First, let’s get this one out of the way: The New York Yankees’ acquisition of Aroldis Chapman was not some sort of steal.
One, baseball teams are not typically administered by foolish people. If there was a better offer out there for Chapman, the Reds probably would have accepted it. By the same token, if there was a great case for better offers being made, some other teams probably would have made them.
Granted, that’s largely a theoretical argument. If you think the Yankees are smarter than everybody else or the Reds stupider, you might not buy it. Fair enough.
So let’s focus for a moment on the players involved.
The Yankees received Chapman, a tremendously talented pitcher who might well pitch 50 innings for the Yankees. Ever. Fifty.
The Reds received four minor leaguers. Granted, one of them probably won’t ever play in the majors and another looks like a replacement-level relief pitcher.
But pitcher Rookie Davis is considered a real prospect. He throws hard, he throws strikes and is only 22. Really, the only caveats are that he wasn’t great in his brief Double-A stint last summer, and he was just a 14th-round draft pick. But he seems likely to pitch in the majors, probably (but hardly necessarily) as a reliever, and perhaps soon.
Meanwhile, third baseman Eric Jagielo was a first-round draft pick just two-and-a-half years ago. But he’s had real problems staying healthy, playing only 92 games in 2014 and 58 in ’15. He hurt his knee last summer and was slated for the Arizona Fall League until the Yankees thought better of it. When Jagielo has played, he’s been good but not great. He’ll turn 24 in a few months and will probably open the season in Double-A. So he needs to get busy and (obviously) stay healthy.
Brian Cashman’s been hailed for getting Chapman without giving up any of his best prospects. And that is what happened. But there’s also a non-zero chance that Cashman traded 12 to 15 years of major leaguers — assuming, of course, that both Davis and Jagielo make it and that replacement-level reliever sticks around for a while — for 50 innings and (roughly, of course) two Wins Above Replacement, which might wind up seeming like a pretty good deal for the Reds.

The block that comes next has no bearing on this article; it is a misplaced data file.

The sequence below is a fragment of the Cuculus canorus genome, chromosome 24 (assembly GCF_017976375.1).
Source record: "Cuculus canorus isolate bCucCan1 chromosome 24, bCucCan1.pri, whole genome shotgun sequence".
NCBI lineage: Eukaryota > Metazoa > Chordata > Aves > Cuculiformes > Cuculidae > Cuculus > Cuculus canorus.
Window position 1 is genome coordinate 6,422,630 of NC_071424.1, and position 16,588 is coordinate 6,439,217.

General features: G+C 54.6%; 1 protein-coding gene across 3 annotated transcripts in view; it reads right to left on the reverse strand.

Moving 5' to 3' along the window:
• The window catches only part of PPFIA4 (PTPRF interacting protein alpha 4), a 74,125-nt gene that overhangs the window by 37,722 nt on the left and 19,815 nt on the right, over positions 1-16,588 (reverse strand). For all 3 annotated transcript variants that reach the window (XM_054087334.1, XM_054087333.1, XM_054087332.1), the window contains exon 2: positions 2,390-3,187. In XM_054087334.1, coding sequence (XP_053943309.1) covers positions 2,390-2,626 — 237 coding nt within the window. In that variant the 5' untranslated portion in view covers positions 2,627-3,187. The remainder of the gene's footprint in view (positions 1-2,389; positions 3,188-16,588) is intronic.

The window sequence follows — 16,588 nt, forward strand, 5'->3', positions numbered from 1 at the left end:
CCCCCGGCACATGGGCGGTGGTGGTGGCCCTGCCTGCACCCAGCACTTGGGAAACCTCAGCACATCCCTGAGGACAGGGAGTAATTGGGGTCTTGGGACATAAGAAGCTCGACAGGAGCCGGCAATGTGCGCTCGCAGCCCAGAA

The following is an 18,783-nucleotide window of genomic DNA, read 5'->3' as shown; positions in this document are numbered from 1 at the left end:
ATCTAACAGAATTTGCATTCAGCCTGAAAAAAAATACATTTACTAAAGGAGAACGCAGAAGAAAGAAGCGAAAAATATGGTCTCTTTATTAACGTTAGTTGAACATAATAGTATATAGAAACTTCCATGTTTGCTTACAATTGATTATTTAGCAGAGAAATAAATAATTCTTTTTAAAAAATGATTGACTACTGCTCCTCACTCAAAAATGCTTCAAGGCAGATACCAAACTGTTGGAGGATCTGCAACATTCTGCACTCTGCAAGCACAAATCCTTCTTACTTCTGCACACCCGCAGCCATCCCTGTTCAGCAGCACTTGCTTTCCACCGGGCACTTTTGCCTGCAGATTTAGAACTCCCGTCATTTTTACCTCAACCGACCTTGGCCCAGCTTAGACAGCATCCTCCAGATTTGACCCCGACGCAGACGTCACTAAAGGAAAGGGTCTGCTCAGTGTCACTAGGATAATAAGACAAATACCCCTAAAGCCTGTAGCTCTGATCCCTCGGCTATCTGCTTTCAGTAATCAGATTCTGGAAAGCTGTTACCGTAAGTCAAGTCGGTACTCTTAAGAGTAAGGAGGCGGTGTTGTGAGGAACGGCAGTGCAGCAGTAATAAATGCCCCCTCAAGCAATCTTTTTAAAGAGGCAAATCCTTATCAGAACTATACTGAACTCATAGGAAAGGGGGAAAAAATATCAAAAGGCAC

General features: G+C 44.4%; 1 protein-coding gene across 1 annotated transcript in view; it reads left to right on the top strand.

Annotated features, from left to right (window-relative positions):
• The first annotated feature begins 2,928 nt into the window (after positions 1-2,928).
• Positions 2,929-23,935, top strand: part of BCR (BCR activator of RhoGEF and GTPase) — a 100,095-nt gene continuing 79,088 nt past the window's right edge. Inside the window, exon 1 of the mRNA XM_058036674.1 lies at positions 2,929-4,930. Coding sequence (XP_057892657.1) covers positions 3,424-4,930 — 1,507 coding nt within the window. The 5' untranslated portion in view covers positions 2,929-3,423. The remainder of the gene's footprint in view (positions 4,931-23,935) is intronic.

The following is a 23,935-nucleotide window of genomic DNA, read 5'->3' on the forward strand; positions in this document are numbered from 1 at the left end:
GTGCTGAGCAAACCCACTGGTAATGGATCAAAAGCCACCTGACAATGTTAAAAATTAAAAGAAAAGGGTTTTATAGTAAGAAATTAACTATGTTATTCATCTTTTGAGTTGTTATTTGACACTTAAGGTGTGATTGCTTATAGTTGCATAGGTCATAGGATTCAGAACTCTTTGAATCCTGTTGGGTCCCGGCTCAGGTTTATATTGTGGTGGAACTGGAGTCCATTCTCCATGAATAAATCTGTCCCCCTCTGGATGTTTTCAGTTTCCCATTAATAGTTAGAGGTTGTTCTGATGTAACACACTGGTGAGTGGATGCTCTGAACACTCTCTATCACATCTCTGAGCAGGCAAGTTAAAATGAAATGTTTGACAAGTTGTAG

There’s probably just as good a chance that the Reds don’t really wind up getting anything for Chapman. Again, if they could have gotten more from another team than the Yankees offered, they probably would have. If you’re going to fault management, it should probably be for not dealing Chapman last July, when he a) had less time on his service clock and b) didn’t have a domestic-violence allegation hanging over his head.
There it is. The ugly elephant in the room, and no, we can’t ignore it.
Nobody knows exactly what happened on Oct. 30, except the people who were there, and if we know anything about memory, we know that even they’ll have different memories. By all accounts, though, it was ugly, considering the non-disputed facts that include physical violence, multiple gunshots and an infant daughter.
Four days after the "incident," a Florida state’s attorney reportedly said: "Due to conflicting stories, no cooperating witnesses, and no physical injuries, there is insufficient evidence to charge Mr. Chapman with simple battery."